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(all images copyright: MJ Forster)
MJ Forster is a UK-based artist who works in watercolour. He says, of his decision to pursue art: ‘Some of my earliest memories are of drawing and painting, although I had no concept of what two or three dimensions meant aged 5, I was fascinated by how with just a pencil and paper these illusions appeared. Now aged 38 and very aware of what three dimensions are it’s still a magical moment when this reality appears on the paper. That is why I paint, for that moment.’
His latest series of paintings seem inherently mathematical; but just how explicit is the mathematics in his art, and how does he feel about the subject? As part of our new Intersections series, looking at intersections between mathematics and professional identities, we interviewed him about the role of maths in his work and its place in the curriculum.
How would you characterise your current work?
My current watercolours are developing ideas about colour, particularly simultaneous contrast. Essentially I’m trying to place colour opposites against each other using various patterns loosely based on cubes and latterly hexagons. The aim being to produce a painting that actually shimmers – vibrates optically as the brain tries to process the opposing colours and fails to do so.
How do you feel about maths?
I was never particularly gripped by maths at school. Perhaps that was simply a reflection of the curriculum. This is not to say that I don’t enjoy maths although I certainly make no claim to be any good at it. However my interest has steadily increased throughout my artistic career as I’ve seen its possible applications within painting. I’ve always been keen to explore any concepts, particularly patterns. These occur a lot in nature, the Fibonacci sequence being perhaps the most obvious in relation to art, nature and composition. So what excite me are the ways a sequence or a simple idea can be visually represented and the seemingly endless variables.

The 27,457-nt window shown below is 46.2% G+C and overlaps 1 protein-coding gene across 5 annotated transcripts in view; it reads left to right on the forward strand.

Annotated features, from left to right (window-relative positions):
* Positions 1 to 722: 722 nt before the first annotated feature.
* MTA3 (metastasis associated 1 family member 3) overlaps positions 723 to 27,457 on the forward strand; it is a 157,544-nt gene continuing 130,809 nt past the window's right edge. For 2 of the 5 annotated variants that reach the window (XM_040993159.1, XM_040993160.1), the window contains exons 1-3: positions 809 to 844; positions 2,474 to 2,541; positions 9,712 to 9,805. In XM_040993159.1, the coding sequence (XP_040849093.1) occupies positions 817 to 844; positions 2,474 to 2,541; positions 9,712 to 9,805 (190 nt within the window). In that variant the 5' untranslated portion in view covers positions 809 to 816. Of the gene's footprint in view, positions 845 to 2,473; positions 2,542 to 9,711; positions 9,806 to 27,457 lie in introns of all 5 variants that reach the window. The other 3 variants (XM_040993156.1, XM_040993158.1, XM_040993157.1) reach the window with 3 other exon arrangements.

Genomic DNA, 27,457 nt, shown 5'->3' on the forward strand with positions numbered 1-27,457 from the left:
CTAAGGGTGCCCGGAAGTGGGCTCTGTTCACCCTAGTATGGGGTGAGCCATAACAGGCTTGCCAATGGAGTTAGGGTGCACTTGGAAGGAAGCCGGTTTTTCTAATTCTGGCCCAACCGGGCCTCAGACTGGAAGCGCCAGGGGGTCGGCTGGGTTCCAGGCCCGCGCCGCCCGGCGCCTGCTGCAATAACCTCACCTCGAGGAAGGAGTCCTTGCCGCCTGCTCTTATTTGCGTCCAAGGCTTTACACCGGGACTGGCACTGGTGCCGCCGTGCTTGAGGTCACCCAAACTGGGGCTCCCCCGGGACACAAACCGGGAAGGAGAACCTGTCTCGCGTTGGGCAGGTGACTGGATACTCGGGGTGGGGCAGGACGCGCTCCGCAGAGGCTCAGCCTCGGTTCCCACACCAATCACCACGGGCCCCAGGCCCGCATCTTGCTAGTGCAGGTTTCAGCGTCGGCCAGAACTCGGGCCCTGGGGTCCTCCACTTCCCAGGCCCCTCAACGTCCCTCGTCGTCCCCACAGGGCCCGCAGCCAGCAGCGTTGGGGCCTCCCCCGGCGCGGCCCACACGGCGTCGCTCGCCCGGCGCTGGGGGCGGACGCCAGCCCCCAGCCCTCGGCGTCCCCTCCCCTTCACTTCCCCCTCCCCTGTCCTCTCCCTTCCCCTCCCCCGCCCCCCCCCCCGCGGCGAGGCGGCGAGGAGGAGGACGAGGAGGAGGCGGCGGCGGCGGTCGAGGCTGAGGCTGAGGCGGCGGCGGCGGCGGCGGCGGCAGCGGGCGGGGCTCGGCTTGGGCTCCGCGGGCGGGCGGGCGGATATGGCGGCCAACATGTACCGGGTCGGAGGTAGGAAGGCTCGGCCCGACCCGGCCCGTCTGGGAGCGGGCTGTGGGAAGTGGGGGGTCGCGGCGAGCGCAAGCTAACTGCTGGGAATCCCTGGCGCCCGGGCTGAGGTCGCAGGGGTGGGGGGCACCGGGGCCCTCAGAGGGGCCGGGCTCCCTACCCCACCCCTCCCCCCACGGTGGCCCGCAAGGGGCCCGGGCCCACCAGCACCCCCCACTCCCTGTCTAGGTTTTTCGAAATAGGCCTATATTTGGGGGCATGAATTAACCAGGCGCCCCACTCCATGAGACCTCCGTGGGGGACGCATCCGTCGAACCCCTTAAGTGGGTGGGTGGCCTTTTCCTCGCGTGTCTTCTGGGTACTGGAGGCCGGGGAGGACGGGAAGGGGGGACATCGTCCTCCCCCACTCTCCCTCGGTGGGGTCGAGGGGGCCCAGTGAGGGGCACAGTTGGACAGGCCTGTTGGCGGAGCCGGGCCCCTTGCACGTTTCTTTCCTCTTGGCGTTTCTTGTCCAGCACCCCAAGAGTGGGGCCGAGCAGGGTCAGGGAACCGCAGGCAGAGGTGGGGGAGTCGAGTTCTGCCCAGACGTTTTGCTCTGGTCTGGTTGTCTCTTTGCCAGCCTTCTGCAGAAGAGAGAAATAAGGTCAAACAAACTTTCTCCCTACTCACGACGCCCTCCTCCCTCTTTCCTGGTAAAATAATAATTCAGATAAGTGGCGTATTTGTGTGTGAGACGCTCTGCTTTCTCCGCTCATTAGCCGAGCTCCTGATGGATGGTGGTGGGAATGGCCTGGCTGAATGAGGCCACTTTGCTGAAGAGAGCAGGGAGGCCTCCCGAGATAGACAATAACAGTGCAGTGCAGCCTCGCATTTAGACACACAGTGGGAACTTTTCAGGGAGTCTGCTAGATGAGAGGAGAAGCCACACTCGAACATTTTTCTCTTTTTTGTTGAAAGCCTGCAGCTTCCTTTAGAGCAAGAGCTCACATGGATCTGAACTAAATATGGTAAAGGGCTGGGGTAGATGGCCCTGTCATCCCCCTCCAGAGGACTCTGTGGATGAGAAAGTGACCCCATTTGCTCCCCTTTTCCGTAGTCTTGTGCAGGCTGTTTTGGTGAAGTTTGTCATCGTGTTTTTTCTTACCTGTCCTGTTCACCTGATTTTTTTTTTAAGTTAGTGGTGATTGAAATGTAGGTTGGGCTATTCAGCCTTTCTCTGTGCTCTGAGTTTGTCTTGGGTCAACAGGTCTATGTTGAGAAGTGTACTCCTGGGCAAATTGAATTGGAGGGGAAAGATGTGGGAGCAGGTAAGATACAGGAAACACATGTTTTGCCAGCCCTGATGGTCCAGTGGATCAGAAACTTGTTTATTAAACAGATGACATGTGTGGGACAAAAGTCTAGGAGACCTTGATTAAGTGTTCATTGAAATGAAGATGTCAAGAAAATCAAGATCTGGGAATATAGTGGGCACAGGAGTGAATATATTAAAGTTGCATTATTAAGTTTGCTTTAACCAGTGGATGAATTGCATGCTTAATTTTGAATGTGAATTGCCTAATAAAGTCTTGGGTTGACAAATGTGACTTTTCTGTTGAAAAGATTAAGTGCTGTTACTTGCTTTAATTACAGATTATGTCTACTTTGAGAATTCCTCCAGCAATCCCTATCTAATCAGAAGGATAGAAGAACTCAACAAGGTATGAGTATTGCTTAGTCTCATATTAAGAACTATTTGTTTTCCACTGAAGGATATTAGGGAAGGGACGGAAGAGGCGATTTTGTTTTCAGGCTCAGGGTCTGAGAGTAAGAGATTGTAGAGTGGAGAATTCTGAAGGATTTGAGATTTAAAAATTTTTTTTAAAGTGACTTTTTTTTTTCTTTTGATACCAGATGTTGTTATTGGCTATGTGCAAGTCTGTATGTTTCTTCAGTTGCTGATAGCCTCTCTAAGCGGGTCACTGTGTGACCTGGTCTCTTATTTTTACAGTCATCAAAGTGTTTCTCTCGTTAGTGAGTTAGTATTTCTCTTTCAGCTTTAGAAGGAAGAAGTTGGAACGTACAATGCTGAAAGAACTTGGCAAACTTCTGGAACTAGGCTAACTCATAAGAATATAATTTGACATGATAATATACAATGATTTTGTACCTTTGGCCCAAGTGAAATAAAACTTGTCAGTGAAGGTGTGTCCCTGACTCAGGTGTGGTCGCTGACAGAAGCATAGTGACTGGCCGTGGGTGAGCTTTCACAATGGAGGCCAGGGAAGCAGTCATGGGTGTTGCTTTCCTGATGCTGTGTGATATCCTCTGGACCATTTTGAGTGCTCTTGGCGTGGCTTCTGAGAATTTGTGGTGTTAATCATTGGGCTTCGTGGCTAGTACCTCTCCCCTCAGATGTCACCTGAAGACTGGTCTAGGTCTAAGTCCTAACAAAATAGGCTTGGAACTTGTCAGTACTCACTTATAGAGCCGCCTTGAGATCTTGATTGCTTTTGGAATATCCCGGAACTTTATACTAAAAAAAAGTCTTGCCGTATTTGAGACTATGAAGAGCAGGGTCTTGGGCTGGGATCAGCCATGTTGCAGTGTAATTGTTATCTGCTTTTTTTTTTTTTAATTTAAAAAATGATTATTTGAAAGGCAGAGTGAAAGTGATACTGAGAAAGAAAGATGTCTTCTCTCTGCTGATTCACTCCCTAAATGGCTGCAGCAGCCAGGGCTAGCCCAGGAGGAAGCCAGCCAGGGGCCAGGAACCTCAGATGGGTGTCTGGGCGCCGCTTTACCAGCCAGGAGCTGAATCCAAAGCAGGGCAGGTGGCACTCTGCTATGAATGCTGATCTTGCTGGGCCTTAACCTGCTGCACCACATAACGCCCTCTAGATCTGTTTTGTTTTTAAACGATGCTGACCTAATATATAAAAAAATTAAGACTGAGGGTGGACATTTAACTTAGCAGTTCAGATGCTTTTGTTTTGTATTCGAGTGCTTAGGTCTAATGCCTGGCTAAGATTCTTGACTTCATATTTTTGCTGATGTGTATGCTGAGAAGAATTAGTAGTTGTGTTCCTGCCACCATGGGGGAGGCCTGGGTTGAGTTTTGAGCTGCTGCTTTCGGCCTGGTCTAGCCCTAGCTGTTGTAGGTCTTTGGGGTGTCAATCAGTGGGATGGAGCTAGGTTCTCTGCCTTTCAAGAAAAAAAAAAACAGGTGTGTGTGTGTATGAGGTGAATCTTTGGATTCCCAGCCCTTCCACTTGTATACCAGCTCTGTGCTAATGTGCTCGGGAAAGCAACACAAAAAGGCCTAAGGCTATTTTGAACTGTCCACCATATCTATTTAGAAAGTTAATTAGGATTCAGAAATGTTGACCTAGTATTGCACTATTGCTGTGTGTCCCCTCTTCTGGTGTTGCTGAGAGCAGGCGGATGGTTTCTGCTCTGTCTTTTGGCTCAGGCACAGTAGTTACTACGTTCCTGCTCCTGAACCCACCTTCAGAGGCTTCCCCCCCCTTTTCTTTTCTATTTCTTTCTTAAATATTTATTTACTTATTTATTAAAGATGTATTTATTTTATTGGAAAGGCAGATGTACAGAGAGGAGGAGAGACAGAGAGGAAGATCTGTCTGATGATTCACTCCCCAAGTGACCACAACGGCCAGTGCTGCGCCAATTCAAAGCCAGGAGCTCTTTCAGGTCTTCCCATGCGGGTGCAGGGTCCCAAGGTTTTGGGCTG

What is it about your work that is mathematical?
Essentially the mixing of my paint has an element of numeracy. I think of myself not as a watercolourist but as a sediment distributor. So I’m working out ways of mixing paints together in different quantities and densities with water and spreading them out to create a visual illusion. While this is more intuitive with some of my more traditional work, it has to be more structured when applied to this colour contrast work. So in my head I’m always aware of the content of my mixes as they can be stretched or compressed as I move from one colour to another.
How do you use maths, calculation or numeracy when practically creating your work? What tools do you use to help you?
A lot of the numeracy involved is very basic, simple times tables or division. The only tools I need aside from the paint and a brush is an accurate ruler, a right angle and a sharp pencil. However when I’m exploring patterns I often use square or isometric paper to look at options and explore possibilities.
Do you think maths is creative? If so, how?
I think it can be enormously creative to link a formula of numbers into a visual image. It’s hugely rewarding especially when you can tweak and stretch the essential idea. I’m currently looking at how the ratio of one colour against another can have a stronger visual effect with certain colour opposites. I’m doing this by using concepts of ratio to create various colour combinations.
Do you use or rely on any maths that you learnt in school?
Pythagoras was something that I did remember from school, however I’m finding it easy enough; it’s also quite interesting to look at sequential patterns. I’ve always explored the relationship with the circle and the hexagon which obviously has elements of Euclid.
How would you change the mathematics or art curriculum, if you had the chance? Why?
I think as with most areas of education there needs to be a link to application. Of course, maths influences virtually everything we do and this needs to be demonstrated across a wider range of the curriculum. Music and sport are obvious examples.
The relationship of art to mathematics could have so many applications. For example with young children you could simply take a colour wheel and relate it to numbers: e.g. 3, primary, and 6 by adding tertiary and so on.
I tend to visualise a colour wheel by associating a colour with a time. It’s easy to visualise, recall and relate colour relationships in this way. So you could teach kids to tell the time, yellow 12 o’clock, and purple 6 and so on.
On a more advanced level, say GCSE, taking my example of Fibonacci and the golden ratio would be an obvious and simple starting point for link. It could bring in history, science and literature as well – just think of Da Vinci.
More information on MJ Forster’s work is available here